Packaging with too much food residue is considered contaminated and will be quickly rejected. Consider the men and women who transport and sort your recycling every day; they don’t want your nasty leftover curry or tuna fish pouring over them. Additionally, neglecting to clean up your recycling just leads to more contamination, which means more recyclables ending up in the landfill. When putting something in your recycle bin, keep this in mind: recycled materials must compete with virgin materials in the market, so quality matters.

 

Photo courtesy of City of Kirkland 

 

RULE #4 DON’T BAG IT

It’s a common belief that we should bag our recyclables, just like we bag our garbage. But nothey should all be placed in your bin individually. Plastic bags get caught in the recycling facility’s machinery and delay the whole process. So when they’re bundled, recyclables cannot be sorted at the facility, and are sent to the landfill.

Photo courtesy of Greater Greenville Sanitation

RULE #5 BUY RECYCLED PRODUCTS WHEN YOU CAN

Even if you always recycle the plastic you buy, you are still fueling the market for it by purchasing that plastic in the first place. Companies are ramping up the production of brand new products in order to feed our insatiable appetite for them. We can curb this trend by being intentional about purchasing products that are made from, or partly made from recycled plastic. This is getting easier to find as businesses realize it's a priority for customers.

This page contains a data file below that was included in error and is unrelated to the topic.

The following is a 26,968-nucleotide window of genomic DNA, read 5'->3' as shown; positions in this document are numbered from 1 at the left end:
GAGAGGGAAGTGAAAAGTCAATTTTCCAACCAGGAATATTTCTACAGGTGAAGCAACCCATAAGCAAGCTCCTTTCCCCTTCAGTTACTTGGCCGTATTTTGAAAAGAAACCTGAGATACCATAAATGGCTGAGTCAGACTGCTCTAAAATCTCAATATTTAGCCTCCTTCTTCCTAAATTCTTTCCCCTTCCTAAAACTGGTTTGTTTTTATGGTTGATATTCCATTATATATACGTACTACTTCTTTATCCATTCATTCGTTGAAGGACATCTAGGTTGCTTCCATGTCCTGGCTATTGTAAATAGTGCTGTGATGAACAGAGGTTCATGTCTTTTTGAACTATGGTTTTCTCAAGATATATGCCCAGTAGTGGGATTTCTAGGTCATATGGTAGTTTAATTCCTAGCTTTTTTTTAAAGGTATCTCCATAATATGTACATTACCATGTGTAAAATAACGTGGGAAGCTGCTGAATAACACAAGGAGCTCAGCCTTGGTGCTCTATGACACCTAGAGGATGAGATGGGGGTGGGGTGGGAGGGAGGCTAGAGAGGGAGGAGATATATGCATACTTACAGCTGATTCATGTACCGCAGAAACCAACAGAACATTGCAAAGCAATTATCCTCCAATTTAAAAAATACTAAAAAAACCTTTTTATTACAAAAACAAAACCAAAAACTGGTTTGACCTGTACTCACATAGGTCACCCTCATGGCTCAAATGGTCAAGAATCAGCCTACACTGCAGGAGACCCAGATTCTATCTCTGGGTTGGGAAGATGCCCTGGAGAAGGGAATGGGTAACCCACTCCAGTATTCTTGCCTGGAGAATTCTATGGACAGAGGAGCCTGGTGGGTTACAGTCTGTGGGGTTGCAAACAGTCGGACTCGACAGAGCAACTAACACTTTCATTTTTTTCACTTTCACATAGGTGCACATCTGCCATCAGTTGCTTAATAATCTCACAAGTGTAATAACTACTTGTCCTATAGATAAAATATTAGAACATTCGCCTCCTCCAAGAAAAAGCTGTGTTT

For example, as an apparel and accessories company, we look for ways to use recycled material instead of new material any place that we can—from socks, to jackets, to hats. The whole idea behind our R(evolution) bag collection is giving a second life to plastic bottles, which are purchased around the world at a rate of one million per minute. Pretty cool that these durable packs are made entirely from discarded plastic, right?   

 

More R(evolution) Bags


RECYCLING BY THE NUMBERS 

Recycling one ton of paper saves:

  • 17 trees
  • 7,000 gallons of water
  • 4,100 kilowatt hours of energy

Recycling one ton of glass saves:

  • 2 cubic yards of a landfill site
  • 42 hours of kilowatt hours of energy
  • 5 pounds of air pollutants

Recycling one ton of plastic saves:

  • 30 cubic yards of a landfill site
  • 685 gallons of oil
  • 5,774 kilowatt hours of energy

Recycling one ton of aluminum saves:

  • 10 cubic yards of a landfill site
  • 1663 gallons of oil
  • 14,000 kilowatts hours of energy

THE EPA ESTIMATES THAT 75% OF OUR WASTE STREAM IS RECYCLABLE. DON'T LET IT END UP IN A LANDFILL. 

 

Photo courtesy of Ensia